Kwabenya Traditional Council threatens to burn down LGBT+ meeting space

The Kwabenya Traditional Council in the Ga East municipality of the Greater Accra Region has threatened to burn down a house at Ashongman in the Dome Kwabenya Constituency, where the Lesbians, Gay, Bisexual and Transgender (LGBT) community allegedly held a meeting on Wednesday, 17 February 2021.

According to the chiefs of the community, investigations have begun into the matter to find out the exact house and uncover its owner.

At a press conference organised by the Council, the Public Relations Officer (PRO) who is also the Kwabenya Musuku Manhene, Nii Mensah Dza Nyomo I, noted that the traditional authority will not hesitate to set the premises ablaze after the investigations.

“We won't sit down for Kwabenya to gain a bad name that the LGBT meeting grounds or office is located in Kwabenya Ashongman. No way,” the PRO stated.

Meanwhile, the Africa Centre for International Law and Accountability (ACILA) has said some 87 per cent of Ghanaians are against public meetings of the LGBT+ community in Ghana, according to its survey.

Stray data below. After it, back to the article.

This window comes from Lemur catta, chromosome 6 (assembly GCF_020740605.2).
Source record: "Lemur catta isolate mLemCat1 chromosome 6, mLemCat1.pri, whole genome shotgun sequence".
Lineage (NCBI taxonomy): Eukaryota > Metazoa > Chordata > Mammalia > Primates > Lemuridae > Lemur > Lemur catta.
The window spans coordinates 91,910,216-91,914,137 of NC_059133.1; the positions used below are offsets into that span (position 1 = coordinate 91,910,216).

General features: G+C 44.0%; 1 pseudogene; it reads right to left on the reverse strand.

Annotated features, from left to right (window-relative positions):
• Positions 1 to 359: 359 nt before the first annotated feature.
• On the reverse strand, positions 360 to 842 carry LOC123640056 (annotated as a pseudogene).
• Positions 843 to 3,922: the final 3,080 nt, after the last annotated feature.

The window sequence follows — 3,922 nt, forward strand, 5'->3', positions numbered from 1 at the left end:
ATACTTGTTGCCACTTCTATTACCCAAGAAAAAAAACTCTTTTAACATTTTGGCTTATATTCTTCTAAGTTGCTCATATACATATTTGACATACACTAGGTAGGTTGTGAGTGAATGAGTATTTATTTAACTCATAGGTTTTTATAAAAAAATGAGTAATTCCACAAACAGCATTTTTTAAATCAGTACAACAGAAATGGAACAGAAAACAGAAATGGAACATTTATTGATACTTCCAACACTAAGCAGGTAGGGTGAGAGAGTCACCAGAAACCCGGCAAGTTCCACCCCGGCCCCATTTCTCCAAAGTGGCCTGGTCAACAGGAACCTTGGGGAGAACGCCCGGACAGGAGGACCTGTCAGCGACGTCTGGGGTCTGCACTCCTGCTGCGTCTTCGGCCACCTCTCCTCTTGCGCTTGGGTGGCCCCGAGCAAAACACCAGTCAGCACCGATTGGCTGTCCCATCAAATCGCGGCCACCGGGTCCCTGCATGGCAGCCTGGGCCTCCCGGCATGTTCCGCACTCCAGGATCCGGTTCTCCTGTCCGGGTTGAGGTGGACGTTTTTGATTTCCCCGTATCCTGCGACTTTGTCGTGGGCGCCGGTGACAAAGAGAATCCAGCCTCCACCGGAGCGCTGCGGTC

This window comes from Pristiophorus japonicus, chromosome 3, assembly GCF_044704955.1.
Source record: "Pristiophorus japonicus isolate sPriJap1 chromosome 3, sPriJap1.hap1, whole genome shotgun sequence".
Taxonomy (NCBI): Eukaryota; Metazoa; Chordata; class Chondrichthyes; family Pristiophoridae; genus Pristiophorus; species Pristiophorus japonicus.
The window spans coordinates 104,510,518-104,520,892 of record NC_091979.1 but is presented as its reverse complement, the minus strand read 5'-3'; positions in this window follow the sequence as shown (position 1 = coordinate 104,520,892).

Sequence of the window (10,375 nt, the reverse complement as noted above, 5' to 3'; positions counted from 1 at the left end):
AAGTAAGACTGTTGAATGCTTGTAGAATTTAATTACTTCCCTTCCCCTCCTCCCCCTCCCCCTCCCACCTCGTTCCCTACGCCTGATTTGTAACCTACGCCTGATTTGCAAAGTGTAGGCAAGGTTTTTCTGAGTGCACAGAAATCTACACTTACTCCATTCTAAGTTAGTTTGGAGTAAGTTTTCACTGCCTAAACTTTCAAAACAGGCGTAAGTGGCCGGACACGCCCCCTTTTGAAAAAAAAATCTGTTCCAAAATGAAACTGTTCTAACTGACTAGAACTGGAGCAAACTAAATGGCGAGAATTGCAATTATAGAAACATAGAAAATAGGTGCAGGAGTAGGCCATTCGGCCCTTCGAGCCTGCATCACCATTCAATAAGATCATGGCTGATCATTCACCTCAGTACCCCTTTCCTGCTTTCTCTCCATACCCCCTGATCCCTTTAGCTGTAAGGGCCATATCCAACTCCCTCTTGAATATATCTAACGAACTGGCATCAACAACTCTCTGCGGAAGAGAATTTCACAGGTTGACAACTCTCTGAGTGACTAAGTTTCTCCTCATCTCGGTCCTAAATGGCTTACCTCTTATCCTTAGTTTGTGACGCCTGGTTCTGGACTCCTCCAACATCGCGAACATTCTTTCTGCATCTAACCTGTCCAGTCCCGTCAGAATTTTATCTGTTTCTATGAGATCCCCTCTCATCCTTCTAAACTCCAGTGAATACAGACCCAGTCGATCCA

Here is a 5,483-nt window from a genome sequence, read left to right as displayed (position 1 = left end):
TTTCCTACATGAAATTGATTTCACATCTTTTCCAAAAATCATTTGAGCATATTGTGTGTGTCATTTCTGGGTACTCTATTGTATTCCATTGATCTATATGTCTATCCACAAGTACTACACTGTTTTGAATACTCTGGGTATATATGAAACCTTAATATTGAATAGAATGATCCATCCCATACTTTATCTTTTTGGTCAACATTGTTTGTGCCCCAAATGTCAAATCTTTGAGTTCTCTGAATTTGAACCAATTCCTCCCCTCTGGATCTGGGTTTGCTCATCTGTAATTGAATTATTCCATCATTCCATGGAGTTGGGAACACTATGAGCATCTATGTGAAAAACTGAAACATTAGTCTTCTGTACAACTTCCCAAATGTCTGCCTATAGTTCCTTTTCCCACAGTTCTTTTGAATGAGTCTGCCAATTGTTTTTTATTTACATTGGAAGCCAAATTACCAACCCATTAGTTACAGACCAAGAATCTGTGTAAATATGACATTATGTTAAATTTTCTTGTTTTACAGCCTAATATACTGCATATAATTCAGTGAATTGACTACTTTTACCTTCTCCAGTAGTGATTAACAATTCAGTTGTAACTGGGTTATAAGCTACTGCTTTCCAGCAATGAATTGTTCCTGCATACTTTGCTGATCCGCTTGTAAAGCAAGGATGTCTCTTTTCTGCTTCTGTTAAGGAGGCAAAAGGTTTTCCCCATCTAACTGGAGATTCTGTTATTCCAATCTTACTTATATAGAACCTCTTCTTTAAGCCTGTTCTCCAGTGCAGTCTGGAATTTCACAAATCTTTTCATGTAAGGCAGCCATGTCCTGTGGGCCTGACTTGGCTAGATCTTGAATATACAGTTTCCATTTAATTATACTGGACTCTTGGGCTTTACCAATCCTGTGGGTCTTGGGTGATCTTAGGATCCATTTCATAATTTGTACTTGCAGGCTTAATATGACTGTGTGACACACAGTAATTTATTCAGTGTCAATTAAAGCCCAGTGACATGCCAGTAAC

“A significant number of Ghanaians (87%) is against allowing LGBTI persons holding public meetings to discuss LGBTI issues”, a statement from ACILA said.

It noted that: “Ninety-one per cent of Muslims are against allowing LGBTIs holding public meetings; Christians (87%), traditionalists (73.1%), and atheists (33.3%)”.

According to the survey, “respondents in the Volta Region had the highest approval (19.4%) allowing LGBTIs to hold public meetings to discuss LGBTI issues”.

“More than 97% of Ghanaians are aware the police has a responsibility to protect every citizen against mob injustice, and ‘strongly agree’ or ‘agree’ by 94% that any person who engages in mob activity should be brought to justice.

“However, 20% ‘strongly disagree’ or ‘disagree’ that the police has a responsibility to protect LGBTI people against mob injustice,” the findings said.

It said: “More than 75% of Ghanaians applaud homophobic statements by state officials, religious leaders, or influential people in society. Only 24.5% say homophobic statements should be condemned. Thirty-six per cent of Ghanaians are of the opinion that LGBTIs should be discriminated against in job search, religious association (10%) and public appointments (9.16%). More than 54% of Ghanaians say expelling students perceived to be LGBTI should be promoted”.